Wrapping up the International Year of Soils

The 6 key messages to take away from #IYS2015

25 Nov 2015

In 2015 we celebrated the “International Year of Soils” and with good reason. Soil sustains all our agricultural and livestock food production, wood for fuel production, filters water so that we can drink it and fish can live in it. We also use it for construction - therefore it sustains our homes and infrastructure.

As we approach the end of #IYS 2015 here are the six essentials to take away. Share the highlighted "Did You Know" facts on your Twitter profile and promote healthy soils for a healthy life!

1. Soils store and filter water, improving food security

Functional soils play a key role in the supply of clean water and resilience to floods and drought. Water infiltration through soil traps pollutants and prevents them from leaching into the groundwater. Moreover, the soil captures and stores water, making it available for absorption by crops.

#DYK: Of the estimated 1.4 billion ha of crop land worldwide, around 80 percent is rainfed and accounts for some 60 percent of global agricultural output.

2. Soils help to combat and adapt to climate change by playing a key role in the carbon cycle

When managed sustainably, soils can play an important role in climate change mitigation by storing carbon (carbon sequestration) and decreasing greenhouse gas emissions in the atmosphere. FAO promotes a unified approach, known as Climate-Smart Agriculture (CSA), to develop the technical, policy and investment conditions that support its member countries in achieving food security under climate change.

#DYK:Soils can sequester around 20 PgC (petagrams of carbon) in 25 years, more than 10 percent of the greenhouse gas emissions caused by humans.

3. Soils are the foundation for vegetation which is cultivated or managed for feed, fibre, fuel and medicinal products

Fertile soil encourages plant growth by providing plants with nutrients, acting as a water holding tank, and serving as the substrate to which plants anchor their roots. In return, vegetation, tree cover and forests prevent soil degradation and desertification by stabilizing the soil, maintaining water and nutrient cycling, and reducing water and wind erosion.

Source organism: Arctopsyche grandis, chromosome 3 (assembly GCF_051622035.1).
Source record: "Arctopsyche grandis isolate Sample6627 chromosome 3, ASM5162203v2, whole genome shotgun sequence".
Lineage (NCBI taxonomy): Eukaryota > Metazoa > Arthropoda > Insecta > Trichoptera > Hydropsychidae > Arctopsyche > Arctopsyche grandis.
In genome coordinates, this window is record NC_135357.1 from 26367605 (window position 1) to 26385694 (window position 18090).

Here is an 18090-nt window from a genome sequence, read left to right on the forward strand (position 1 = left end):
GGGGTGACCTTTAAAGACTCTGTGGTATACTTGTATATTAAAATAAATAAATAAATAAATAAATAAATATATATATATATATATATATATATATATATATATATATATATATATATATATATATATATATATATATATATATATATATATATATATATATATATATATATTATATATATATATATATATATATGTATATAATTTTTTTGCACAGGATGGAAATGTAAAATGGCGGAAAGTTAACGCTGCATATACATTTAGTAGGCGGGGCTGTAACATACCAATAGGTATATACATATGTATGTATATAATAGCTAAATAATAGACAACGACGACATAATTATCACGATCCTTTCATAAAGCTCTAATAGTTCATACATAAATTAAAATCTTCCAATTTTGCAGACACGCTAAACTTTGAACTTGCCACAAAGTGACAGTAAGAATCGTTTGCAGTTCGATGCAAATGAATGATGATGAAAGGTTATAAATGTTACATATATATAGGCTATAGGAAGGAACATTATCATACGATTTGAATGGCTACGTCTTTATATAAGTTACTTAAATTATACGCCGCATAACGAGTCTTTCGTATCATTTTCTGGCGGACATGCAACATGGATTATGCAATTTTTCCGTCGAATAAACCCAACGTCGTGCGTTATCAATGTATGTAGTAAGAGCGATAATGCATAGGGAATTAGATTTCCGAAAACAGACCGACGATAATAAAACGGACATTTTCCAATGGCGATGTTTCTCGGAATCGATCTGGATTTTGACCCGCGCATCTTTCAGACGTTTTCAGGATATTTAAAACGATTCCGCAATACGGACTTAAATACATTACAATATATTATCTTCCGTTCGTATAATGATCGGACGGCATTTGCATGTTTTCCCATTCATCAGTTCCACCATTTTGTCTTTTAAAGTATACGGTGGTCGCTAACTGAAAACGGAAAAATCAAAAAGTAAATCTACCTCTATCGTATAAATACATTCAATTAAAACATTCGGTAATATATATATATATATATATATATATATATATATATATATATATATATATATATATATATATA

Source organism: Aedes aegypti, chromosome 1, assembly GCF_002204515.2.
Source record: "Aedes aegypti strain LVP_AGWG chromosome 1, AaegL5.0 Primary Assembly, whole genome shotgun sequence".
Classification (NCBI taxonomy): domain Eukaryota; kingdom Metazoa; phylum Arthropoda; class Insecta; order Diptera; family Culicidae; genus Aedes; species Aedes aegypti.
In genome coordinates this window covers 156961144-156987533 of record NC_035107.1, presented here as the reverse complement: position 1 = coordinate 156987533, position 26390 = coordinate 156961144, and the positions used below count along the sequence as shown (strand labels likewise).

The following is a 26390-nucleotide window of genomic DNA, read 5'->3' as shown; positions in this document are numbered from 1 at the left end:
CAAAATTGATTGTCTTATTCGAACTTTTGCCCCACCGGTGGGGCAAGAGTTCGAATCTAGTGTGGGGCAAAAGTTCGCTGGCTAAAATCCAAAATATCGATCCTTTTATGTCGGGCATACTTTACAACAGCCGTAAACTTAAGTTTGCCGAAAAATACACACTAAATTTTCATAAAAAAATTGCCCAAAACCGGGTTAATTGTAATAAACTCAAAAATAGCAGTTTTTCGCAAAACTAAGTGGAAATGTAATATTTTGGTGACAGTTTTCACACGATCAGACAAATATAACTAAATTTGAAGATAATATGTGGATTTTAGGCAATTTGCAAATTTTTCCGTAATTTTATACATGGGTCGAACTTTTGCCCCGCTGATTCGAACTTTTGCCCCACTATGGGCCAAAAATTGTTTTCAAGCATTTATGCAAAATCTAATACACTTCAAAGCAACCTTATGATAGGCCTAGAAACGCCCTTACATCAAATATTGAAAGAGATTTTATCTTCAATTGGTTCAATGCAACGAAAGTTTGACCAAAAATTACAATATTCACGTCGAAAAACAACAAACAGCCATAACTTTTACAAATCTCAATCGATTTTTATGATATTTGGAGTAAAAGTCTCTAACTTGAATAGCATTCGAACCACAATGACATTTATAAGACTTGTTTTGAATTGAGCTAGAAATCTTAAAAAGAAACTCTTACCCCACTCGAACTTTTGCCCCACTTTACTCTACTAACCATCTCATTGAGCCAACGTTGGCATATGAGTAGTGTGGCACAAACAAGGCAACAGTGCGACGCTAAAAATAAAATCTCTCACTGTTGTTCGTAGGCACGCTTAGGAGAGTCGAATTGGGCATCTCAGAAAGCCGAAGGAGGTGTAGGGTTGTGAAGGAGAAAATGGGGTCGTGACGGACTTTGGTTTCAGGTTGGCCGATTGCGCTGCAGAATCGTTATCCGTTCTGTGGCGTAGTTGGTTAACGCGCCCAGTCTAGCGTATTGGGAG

#DYK: The nutrient content of a plant’s tissues is directly related to the nutrient content of the soil and its ability to exchange nutrients and water with the plant’s roots.

4. A healthy soil is a living soil. Soils host a quarter of our planet’s biodiversity

Nowhere in nature are species so densely packed as in soil communities. Agricultural systems and agro-ecological practices that dedicate great care to nurturing soil biodiversity, such as organic farming, zero-tillage, crop rotations and conservation agriculture, can sustainably increase farm productivity without degrading the soil and water resources.

#DYK: Over 1000 species of invertebrates may be found in a single m2 of forest soils.

5. Healthy soils are the basis for healthy food production

Food availability relies on soils. Numerous and diverse farming approaches promote the sustainable management of soils with the goal of improving productivity, for instance: agroecology, conservation agriculture, organic farming, zero tillage farming and agroforestry.

#DYK: By 2050, agricultural production must increase by 60 percent globally to meet food demand alone, and in developing countries, it must increase by almost 100 percent.

6. Soil is a non-renewable resource and its preservation is essential for food security

Soil is a finite resource, meaning its loss and degradation is not recoverable within a human lifespan. Sustainable management of the world’s agricultural soils and sustainable production are imperative for reversing the trend of soil degradation and ensuring current and future global food security.

#DYK: 33 percent of soil is moderately to highly degraded due to erosion, nutrient depletion, acidification, salinization, compaction and chemical pollution.

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